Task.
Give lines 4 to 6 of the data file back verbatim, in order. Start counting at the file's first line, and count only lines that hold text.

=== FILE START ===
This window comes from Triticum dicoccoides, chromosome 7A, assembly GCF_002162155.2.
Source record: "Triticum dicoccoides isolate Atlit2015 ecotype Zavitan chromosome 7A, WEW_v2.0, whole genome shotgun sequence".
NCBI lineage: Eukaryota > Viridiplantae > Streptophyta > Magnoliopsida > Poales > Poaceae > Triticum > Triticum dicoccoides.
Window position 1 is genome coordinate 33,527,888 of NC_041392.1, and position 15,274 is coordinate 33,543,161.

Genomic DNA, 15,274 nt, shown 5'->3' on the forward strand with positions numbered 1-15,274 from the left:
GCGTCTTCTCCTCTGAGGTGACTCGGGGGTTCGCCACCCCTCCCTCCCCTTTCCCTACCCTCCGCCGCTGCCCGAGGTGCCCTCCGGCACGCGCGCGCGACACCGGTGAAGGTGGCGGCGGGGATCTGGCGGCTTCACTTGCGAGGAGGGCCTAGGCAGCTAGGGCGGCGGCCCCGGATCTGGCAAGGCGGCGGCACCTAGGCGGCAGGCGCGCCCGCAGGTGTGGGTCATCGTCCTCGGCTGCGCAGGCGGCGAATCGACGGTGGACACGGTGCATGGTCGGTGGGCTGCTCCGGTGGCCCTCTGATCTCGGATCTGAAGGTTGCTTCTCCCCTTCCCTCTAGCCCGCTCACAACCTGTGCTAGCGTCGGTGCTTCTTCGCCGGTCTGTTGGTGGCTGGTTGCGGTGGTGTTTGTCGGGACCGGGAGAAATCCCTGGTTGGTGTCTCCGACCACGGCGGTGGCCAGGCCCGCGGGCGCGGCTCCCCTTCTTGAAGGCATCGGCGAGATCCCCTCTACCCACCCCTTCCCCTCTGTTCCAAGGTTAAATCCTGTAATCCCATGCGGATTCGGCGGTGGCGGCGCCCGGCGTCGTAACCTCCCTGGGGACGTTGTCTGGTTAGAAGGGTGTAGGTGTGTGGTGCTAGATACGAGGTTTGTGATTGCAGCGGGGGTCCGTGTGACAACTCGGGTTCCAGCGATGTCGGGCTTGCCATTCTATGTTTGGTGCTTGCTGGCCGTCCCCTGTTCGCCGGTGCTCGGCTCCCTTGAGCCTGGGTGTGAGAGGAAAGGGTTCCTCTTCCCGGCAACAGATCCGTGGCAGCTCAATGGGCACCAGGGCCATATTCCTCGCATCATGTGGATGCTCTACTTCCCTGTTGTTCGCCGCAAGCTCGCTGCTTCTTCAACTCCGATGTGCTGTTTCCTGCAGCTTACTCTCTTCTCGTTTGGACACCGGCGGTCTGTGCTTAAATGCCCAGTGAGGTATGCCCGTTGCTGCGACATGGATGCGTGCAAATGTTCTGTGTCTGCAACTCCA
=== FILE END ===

Window position 1 is genome coordinate 33,527,888 of NC_041392.1, and position 15,274 is coordinate 33,543,161.

Genomic DNA, 15,274 nt, shown 5'->3' on the forward strand with positions numbered 1-15,274 from the left:
GCGTCTTCTCCTCTGAGGTGACTCGGGGGTTCGCCACCCCTCCCTCCCCTTTCCCTACCCTCCGCCGCTGCCCGAGGTGCCCTCCGGCACGCGCGCGCGACACCGGTGAAGGTGGCGGCGGGGATCTGGCGGCTTCACTTGCGAGGAGGGCCTAGGCAGCTAGGGCGGCGGCCCCGGATCTGGCAAGGCGGCGGCACCTAGGCGGCAGGCGCGCCCGCAGGTGTGGGTCATCGTCCTCGGCTGCGCAGGCGGCGAATCGACGGTGGACACGGTGCATGGTCGGTGGGCTGCTCCGGTGGCCCTCTGATCTCGGATCTGAAGGTTGCTTCTCCCCTTCCCTCTAGCCCGCTCACAACCTGTGCTAGCGTCGGTGCTTCTTCGCCGGTCTGTTGGTGGCTGGTTGCGGTGGTGTTTGTCGGGACCGGGAGAAATCCCTGGTTGGTGTCTCCGACCACGGCGGTGGCCAGGCCCGCGGGCGCGGCTCCCCTTCTTGAAGGCATCGGCGAGATCCCCTCTACCCACCCCTTCCCCTCTGTTCCAAGGTTAAATCCTGTAATCCCATGCGGATTCGGCGGTGGCGGCGCCCGGCGTCGTAACCTCCCTGGGGACGTTGTCTGGTTAGAAGGGTGTAGGTGTGTGGTGCTAGATACGAGGTTTGTGATTGCAGCGGGGGTCCGTGTGACAACTCGGGTTCCAGCGATGTCGGGCTTGCCATTCTATGTTTGGTGCTTGCTGGCCGTCCCCTGTTCGCCGGTGCTCGGCTCCCTTGAGCCTGGGTGTGAGAGGAAAGGGTTCCTCTTCCCGGCAACAGATCCGTGGCAGCTCAATGGGCACCAGGGCCATATTCCTCGCATCATGTGGATGCTCTACTTCCCTGTTGTTCGCCGCAAGCTCGCTGCTTCTTCAACTCCGATGTGCTGTTTCCTGCAGCTTACTCTCTTCTCGTTTGGACACCGGCGGTCTGTGCTTAAATGCCCAGTGAGGTATGCCCGTTGCTGCGACATGGATGCGTGCAAATGTTCTGTGTCTGCAACTCCA